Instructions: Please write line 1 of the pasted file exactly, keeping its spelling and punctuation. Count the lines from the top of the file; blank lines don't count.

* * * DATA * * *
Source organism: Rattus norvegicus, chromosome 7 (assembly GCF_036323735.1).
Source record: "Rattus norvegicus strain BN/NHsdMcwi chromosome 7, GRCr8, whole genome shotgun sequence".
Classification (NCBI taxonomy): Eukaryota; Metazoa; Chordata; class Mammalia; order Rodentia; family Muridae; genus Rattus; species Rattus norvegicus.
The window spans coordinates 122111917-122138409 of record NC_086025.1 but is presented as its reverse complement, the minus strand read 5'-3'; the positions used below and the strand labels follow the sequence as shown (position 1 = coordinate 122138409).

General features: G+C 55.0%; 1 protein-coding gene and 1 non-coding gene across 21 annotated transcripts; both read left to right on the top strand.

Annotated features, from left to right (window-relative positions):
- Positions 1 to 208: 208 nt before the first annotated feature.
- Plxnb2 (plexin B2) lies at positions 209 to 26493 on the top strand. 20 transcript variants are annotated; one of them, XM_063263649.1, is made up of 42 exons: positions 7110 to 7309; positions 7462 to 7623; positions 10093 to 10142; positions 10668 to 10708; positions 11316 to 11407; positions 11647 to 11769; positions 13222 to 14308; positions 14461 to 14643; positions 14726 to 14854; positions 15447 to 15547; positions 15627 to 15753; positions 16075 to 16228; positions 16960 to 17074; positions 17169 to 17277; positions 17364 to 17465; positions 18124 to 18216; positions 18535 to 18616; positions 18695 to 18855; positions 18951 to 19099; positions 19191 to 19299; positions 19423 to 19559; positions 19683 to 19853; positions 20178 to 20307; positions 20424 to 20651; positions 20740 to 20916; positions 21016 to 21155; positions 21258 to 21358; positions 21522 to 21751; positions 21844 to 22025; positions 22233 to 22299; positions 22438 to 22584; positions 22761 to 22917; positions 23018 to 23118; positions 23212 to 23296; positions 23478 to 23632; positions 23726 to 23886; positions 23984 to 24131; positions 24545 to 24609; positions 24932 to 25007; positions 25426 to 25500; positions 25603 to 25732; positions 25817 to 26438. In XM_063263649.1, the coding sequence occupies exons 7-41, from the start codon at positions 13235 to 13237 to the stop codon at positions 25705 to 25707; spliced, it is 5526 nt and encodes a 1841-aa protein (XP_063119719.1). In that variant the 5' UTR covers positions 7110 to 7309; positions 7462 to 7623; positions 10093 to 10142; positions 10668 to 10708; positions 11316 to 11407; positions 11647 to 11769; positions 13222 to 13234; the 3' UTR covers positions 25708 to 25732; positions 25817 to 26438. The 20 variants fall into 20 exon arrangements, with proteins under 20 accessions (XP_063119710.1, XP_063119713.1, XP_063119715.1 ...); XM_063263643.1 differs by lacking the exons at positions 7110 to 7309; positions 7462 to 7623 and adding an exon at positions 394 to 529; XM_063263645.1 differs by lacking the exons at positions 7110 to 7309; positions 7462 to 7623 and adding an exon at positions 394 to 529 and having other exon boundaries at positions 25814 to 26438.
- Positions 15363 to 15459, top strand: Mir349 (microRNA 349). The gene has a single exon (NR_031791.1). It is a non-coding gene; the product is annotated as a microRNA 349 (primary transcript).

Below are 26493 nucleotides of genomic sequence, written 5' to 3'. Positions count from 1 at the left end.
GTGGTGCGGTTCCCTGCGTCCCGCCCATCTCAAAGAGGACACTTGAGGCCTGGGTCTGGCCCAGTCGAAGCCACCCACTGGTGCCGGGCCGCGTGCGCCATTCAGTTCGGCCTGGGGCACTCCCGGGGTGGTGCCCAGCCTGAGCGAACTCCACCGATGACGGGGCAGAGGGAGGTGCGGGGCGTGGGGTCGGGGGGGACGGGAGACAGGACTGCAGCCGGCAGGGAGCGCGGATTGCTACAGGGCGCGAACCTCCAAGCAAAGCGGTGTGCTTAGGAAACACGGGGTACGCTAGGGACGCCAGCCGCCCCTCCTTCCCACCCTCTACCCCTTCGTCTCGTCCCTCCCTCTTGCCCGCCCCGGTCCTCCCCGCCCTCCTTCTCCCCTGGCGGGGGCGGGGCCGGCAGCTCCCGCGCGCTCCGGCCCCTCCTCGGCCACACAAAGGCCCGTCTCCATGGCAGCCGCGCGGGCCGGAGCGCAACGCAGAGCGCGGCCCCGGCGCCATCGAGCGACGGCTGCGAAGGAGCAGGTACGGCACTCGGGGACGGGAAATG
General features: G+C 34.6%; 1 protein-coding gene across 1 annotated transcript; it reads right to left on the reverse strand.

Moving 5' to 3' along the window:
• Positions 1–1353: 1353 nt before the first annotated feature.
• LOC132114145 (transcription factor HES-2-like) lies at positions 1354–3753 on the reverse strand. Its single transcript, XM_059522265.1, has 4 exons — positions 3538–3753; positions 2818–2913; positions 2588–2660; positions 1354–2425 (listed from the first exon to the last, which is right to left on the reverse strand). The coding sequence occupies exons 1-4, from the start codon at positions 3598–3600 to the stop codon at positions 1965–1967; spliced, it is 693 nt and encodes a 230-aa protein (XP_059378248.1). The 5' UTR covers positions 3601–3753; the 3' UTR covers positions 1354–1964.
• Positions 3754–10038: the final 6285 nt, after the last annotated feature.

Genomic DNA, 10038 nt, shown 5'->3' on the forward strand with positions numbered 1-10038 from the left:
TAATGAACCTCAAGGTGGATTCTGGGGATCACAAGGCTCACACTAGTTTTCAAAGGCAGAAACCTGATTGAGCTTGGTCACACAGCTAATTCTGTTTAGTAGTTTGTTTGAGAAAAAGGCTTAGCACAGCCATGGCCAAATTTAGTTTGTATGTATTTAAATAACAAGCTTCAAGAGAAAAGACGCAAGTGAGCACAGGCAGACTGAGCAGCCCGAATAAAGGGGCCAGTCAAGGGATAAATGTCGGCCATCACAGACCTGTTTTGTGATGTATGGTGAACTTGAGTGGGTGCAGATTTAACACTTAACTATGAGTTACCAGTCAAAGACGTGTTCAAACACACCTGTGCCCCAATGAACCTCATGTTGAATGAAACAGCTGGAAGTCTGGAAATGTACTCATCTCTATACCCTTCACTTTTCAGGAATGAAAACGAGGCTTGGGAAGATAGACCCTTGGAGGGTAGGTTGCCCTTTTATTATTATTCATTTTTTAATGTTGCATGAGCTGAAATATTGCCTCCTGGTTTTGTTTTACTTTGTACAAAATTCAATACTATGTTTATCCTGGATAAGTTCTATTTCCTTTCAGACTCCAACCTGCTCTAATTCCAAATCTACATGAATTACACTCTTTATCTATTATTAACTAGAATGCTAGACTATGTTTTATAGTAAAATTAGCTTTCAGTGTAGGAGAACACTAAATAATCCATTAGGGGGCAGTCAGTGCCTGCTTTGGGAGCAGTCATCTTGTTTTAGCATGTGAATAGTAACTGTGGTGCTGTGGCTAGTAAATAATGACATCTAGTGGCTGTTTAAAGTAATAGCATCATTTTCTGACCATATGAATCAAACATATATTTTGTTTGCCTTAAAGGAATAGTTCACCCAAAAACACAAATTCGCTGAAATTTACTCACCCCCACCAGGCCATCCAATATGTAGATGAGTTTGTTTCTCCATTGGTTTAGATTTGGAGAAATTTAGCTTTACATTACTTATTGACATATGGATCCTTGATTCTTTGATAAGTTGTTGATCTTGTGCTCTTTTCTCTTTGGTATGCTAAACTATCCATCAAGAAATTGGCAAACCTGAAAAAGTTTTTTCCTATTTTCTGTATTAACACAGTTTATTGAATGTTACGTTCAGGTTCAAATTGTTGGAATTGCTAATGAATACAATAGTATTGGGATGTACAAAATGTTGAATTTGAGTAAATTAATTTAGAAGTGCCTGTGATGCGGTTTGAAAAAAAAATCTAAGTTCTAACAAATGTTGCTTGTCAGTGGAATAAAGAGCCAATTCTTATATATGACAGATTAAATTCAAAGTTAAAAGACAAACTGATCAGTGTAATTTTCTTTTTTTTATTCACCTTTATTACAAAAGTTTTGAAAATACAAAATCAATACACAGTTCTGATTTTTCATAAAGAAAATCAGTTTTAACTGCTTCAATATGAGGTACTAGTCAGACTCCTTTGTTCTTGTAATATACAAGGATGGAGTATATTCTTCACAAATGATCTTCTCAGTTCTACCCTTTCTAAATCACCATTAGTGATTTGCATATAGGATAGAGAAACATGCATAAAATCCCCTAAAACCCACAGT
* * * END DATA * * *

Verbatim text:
Source organism: Rattus norvegicus, chromosome 7 (assembly GCF_036323735.1).